Is Now the Right Time for Integrated Payments for Your Software Business?

By: Megan Heinz  |  July 12, 2021

“Integrated payments” describes a seamless experience through which your customers can capture payments from their customers using your software platform. Integrated payments are often considered an essential element for SaaS providers who wish to offer their customers an all-in-one platform.

Many software companies have existing relationships with third-party payments providers, which their customers then access to process credit cards and issue online invoices. However, to be truly “integrated” requires making an investment in your product, your go-to-market and your customer-facing teams. It’s not an easy lift, but the dividends can be significant for both you and your customers.

So, are you considering making the change?

This post will help you determine if now is the right time for your SaaS business to offer a full payments solution as an additional revenue stream.

Step 1: Evaluate the current state of payments in your business 

Are you currently facilitating payments for your customers? If not, then your first step is actually easier: skip step 1 and go directly to step #2: determining how integrated payments fits into your product roadmap. 

If so, you likely have existing agreements with third-party payments providers. Start by reviewing those agreements in detail. Many SaaS companies, especially those earlier on in their journey, sign out-of-the-box contracts with large payments providers to offer a trusted solution while focusing on developing their core product. While we feel all contracts should be read in their entirety, for additional considerations, we believe it’s especially important to look at the following:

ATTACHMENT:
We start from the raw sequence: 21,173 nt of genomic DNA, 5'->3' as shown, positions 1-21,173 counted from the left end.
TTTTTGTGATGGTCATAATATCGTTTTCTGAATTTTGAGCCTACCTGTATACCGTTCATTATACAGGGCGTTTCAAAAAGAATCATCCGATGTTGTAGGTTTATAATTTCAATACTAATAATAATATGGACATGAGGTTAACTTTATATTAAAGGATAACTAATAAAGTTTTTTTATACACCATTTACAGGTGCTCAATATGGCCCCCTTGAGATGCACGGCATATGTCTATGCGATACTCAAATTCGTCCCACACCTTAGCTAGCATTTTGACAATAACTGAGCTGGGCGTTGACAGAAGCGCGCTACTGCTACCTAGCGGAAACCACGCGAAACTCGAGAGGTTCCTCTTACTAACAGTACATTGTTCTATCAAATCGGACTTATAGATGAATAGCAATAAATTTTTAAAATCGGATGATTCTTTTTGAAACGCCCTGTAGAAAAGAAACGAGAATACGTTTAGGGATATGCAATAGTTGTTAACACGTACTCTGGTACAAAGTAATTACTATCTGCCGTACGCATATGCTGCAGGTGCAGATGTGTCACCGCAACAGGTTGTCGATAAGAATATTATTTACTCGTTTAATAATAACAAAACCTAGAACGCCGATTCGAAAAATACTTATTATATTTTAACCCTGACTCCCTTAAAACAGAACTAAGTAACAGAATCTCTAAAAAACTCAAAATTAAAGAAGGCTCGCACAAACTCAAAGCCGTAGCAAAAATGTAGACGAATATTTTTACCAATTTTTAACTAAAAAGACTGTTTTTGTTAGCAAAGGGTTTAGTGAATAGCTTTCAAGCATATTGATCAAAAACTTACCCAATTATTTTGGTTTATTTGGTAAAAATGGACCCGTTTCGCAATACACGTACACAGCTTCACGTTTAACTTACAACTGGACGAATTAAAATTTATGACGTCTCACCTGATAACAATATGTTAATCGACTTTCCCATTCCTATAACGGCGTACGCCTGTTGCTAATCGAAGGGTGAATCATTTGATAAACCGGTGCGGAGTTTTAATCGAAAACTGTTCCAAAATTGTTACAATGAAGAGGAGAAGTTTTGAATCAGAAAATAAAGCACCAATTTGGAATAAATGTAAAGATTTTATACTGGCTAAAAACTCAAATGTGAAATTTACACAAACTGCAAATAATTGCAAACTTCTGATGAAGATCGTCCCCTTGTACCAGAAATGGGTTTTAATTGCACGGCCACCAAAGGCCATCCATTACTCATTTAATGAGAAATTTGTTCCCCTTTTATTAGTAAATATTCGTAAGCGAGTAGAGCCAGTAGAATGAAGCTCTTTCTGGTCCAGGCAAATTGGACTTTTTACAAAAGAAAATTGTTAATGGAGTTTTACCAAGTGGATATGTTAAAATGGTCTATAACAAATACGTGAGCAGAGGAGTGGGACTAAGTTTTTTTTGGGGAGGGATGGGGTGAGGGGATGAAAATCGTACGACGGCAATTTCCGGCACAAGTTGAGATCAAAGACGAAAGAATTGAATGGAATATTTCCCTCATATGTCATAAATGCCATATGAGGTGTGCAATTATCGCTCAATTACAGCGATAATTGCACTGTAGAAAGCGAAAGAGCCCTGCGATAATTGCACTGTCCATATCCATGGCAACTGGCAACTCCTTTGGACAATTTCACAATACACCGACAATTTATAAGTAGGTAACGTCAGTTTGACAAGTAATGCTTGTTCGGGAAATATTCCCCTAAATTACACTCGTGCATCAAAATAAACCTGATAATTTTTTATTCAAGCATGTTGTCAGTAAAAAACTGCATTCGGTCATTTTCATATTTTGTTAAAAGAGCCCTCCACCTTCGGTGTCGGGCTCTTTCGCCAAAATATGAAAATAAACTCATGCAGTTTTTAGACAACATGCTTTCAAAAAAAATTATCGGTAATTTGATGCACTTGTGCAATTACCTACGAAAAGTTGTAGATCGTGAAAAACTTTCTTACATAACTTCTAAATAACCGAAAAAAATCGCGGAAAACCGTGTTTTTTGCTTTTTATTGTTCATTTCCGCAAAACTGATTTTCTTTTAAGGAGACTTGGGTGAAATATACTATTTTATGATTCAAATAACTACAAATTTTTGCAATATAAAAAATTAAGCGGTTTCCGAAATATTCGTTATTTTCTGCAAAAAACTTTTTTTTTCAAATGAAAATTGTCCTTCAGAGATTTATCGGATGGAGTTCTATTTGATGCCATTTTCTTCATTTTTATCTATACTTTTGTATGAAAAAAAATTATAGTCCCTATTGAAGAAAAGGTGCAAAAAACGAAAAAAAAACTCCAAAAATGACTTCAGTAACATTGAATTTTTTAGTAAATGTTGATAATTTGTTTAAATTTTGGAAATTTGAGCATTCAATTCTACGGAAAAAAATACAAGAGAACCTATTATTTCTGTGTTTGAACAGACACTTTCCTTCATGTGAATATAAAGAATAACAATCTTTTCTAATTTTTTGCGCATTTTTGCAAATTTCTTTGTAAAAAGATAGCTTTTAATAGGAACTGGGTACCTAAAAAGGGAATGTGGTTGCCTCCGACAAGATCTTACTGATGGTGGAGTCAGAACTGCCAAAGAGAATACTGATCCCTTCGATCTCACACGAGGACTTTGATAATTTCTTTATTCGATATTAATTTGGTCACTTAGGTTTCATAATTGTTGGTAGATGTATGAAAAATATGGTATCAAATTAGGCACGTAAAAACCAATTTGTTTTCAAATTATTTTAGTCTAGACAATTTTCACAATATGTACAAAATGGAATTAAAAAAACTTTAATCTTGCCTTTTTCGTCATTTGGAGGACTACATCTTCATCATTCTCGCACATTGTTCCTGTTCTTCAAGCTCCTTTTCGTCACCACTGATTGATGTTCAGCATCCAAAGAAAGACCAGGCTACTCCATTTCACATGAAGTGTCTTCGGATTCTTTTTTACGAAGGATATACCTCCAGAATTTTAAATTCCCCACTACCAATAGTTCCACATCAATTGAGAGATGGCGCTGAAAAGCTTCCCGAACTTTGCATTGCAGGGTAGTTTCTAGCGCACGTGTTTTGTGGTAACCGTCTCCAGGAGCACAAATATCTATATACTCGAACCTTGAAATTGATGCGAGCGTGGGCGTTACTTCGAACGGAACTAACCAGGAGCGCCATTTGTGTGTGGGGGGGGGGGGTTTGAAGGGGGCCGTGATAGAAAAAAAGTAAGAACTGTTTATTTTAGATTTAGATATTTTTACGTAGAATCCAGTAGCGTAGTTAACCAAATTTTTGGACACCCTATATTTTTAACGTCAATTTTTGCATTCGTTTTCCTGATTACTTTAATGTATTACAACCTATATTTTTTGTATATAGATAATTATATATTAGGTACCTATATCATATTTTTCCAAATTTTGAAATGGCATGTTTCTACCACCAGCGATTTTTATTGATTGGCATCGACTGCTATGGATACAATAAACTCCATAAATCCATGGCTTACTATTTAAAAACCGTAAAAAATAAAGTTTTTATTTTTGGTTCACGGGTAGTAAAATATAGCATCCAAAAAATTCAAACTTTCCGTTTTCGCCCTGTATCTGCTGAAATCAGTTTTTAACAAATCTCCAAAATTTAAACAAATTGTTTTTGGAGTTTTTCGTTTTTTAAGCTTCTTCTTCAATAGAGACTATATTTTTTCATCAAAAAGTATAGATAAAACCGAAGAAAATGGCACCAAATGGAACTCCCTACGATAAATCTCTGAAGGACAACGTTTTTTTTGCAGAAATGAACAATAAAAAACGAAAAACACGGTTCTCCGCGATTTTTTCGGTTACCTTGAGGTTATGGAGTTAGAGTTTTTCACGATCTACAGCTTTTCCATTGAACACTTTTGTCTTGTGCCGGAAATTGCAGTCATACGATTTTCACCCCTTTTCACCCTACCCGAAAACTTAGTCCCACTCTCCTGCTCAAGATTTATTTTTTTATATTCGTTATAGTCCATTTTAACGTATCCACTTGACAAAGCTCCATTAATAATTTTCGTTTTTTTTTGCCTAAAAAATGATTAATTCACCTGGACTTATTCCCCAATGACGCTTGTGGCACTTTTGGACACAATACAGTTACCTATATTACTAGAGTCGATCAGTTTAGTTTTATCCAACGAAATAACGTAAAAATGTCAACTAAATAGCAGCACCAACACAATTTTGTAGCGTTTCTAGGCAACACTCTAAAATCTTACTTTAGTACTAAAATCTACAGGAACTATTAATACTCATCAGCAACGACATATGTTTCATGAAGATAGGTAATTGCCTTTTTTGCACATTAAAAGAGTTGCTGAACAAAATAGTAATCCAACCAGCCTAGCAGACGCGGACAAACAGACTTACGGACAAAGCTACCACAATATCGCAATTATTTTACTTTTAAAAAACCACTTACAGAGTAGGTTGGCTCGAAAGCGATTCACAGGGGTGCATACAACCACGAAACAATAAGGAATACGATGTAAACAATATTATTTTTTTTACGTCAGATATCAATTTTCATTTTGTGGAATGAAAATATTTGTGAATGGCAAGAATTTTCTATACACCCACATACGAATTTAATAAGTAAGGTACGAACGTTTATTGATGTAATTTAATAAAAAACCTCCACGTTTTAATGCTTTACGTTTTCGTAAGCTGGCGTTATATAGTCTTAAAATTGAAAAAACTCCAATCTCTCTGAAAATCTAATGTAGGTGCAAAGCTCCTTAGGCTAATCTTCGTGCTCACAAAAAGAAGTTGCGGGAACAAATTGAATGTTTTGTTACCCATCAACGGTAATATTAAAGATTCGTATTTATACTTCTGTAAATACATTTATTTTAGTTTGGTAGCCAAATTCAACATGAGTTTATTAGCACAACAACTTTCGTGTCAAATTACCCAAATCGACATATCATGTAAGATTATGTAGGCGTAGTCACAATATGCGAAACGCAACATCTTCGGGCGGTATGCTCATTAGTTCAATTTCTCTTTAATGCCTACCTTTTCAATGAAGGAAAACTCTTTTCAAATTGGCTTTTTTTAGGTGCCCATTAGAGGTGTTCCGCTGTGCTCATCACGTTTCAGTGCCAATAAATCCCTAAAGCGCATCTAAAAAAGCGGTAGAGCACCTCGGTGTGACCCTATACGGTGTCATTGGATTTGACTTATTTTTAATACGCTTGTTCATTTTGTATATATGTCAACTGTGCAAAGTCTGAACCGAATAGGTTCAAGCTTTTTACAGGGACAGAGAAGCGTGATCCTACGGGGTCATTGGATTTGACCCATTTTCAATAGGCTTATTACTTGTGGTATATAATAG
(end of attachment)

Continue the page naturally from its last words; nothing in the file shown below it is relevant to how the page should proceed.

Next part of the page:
Term: Most contracts outline an initial term followed by an automatic renewal term unless written notice is provided, often a 30-, 60- or 90-day period prior to the next successive renewal date. Look at how the contract terms and notice dates would play into your timing of introducing an alternate payments option. 

Exclusivity: Some payments providers require exclusivity during the set term, meaning all—or a set percentage—of your customers must be referred to them or be processed exclusively with them. Be clear on these clauses, as any alternate payments offering during this term could jeopardize residuals you might receive from your existing customers. 

Non-Solicitation: Many non-solicitation clauses restrict moving, or influencing the move of, existing customers to an alternate solution. This typically holds for the existing term and extends for a period, often one to two years, beyond the term cancellation. Be sure to evaluate this clause and how it would affect your potential residuals as compared to your existing customer base currently under contract with your existing provider. 

Referral Fees: If your company is entitled to referral fees or a share of the residuals, it is important to understand the continuation of payment of those fees beyond the lifetime of the contract. This will also be crucial in evaluating your alternate payments opportunity with your existing base of customers.